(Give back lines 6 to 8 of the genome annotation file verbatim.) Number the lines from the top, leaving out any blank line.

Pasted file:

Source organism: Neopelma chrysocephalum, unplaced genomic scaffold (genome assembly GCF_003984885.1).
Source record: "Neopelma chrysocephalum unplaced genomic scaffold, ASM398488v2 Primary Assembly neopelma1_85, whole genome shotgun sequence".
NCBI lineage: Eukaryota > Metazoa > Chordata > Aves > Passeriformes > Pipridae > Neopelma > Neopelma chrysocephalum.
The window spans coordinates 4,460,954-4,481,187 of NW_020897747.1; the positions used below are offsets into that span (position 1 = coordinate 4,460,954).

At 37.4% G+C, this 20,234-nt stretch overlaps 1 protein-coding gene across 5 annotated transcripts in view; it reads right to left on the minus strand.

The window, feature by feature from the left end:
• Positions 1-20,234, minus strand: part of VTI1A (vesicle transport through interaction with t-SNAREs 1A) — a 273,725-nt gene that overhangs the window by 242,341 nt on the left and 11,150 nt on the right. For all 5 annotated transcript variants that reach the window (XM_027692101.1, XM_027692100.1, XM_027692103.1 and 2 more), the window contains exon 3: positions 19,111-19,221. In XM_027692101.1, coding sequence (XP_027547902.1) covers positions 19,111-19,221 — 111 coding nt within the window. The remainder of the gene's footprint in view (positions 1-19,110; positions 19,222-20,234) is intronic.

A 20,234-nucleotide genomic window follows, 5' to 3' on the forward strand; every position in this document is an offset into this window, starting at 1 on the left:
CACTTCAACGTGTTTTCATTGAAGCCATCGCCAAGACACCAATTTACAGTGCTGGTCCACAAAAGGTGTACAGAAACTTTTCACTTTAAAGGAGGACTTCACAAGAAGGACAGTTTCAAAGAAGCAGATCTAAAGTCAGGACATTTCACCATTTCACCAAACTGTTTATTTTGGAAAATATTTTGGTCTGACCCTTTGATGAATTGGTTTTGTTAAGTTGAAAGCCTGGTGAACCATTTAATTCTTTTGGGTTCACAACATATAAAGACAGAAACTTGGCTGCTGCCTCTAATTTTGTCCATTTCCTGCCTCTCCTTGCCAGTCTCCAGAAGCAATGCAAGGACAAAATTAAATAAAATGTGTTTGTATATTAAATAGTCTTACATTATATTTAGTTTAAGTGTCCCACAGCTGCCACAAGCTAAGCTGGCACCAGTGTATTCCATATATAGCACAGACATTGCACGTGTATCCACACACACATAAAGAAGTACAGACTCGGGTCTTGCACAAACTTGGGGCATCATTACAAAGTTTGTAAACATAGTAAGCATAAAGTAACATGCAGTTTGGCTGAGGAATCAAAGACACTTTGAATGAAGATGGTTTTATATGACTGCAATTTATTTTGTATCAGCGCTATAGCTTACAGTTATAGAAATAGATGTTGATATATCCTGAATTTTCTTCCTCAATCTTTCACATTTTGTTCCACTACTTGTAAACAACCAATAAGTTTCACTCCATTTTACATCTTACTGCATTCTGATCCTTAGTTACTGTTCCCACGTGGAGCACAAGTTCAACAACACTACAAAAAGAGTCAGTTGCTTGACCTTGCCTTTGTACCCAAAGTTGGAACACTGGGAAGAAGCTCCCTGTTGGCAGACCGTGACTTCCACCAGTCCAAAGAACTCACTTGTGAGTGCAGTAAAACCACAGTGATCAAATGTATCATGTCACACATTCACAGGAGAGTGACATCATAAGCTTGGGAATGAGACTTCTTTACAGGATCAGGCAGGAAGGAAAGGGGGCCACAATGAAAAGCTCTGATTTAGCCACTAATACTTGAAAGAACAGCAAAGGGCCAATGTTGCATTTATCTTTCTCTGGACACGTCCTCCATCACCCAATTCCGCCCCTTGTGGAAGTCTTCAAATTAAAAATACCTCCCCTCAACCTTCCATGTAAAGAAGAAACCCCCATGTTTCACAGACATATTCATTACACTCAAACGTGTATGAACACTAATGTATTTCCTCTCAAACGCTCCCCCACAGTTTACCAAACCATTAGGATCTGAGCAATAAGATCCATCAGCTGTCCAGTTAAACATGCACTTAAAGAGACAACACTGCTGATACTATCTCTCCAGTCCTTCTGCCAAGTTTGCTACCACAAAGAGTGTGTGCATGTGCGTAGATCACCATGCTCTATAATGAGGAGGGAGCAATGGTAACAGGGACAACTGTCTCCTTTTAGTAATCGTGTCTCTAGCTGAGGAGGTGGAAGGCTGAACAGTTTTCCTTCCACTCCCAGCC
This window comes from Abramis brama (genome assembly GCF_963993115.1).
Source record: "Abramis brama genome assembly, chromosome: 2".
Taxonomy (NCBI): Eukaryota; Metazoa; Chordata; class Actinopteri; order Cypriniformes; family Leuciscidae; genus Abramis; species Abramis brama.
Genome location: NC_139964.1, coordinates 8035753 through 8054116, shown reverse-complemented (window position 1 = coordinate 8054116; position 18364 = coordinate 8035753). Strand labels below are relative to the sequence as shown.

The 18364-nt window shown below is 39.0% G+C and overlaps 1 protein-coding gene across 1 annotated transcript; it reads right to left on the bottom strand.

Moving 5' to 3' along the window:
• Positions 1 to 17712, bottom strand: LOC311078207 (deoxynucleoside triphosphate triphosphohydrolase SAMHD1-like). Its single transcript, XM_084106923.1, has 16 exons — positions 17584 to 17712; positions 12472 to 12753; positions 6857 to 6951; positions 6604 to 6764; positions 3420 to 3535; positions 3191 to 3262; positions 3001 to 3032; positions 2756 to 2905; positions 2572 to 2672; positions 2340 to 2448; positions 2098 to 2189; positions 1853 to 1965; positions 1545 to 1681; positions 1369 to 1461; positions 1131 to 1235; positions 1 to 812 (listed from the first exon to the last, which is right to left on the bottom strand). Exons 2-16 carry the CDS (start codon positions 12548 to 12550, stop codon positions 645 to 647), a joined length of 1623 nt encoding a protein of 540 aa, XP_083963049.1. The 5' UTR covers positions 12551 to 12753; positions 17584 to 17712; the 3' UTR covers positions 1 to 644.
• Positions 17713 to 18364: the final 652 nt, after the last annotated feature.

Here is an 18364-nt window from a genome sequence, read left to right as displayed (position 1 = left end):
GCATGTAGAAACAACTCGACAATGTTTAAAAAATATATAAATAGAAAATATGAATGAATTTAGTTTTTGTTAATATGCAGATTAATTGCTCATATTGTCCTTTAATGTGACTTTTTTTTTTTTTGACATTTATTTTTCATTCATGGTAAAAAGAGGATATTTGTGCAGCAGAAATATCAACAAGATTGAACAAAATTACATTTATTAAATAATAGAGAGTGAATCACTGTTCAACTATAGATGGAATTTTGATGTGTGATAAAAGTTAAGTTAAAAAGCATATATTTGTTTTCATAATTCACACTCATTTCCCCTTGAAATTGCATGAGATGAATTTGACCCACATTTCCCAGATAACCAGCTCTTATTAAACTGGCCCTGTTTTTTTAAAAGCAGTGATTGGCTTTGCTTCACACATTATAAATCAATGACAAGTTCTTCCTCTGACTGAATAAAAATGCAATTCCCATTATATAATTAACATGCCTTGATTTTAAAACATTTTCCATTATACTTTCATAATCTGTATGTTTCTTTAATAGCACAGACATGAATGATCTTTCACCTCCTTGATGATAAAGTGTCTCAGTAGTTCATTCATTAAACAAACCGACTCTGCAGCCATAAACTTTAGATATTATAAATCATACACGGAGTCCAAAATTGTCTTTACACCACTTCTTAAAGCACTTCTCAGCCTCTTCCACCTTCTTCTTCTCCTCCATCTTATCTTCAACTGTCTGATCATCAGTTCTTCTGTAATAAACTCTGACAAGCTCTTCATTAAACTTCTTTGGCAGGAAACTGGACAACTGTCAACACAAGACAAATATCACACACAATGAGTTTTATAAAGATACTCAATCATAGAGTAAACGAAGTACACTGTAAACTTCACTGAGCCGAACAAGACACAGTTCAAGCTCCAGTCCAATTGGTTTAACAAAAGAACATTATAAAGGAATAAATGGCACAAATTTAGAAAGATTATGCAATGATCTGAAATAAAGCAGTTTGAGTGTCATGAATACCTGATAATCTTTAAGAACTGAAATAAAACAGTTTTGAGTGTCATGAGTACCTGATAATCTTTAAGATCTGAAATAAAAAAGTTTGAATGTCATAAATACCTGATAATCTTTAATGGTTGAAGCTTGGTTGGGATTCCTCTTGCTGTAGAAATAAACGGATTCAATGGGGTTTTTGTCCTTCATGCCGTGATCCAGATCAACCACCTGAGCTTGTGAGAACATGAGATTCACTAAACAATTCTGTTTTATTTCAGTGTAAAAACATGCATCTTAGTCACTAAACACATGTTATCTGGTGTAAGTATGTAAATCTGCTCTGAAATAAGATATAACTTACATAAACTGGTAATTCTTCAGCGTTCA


The window, feature by feature from the left end:
• Positions 1-20,234, minus strand: part of VTI1A (vesicle transport through interaction with t-SNAREs 1A) — a 273,725-nt gene that overhangs the window by 242,341 nt on the left and 11,150 nt on the right. For all 5 annotated transcript variants that reach the window (XM_027692101.1, XM_027692100.1, XM_027692103.1 and 2 more), the window contains exon 3: positions 19,111-19,221. In XM_027692101.1, coding sequence (XP_027547902.1) covers positions 19,111-19,221 — 111 coding nt within the window. The remainder of the gene's footprint in view (positions 1-19,110; positions 19,222-20,234) is intronic.

A 20,234-nucleotide genomic window follows, 5' to 3' on the forward strand; every position in this document is an offset into this window, starting at 1 on the left: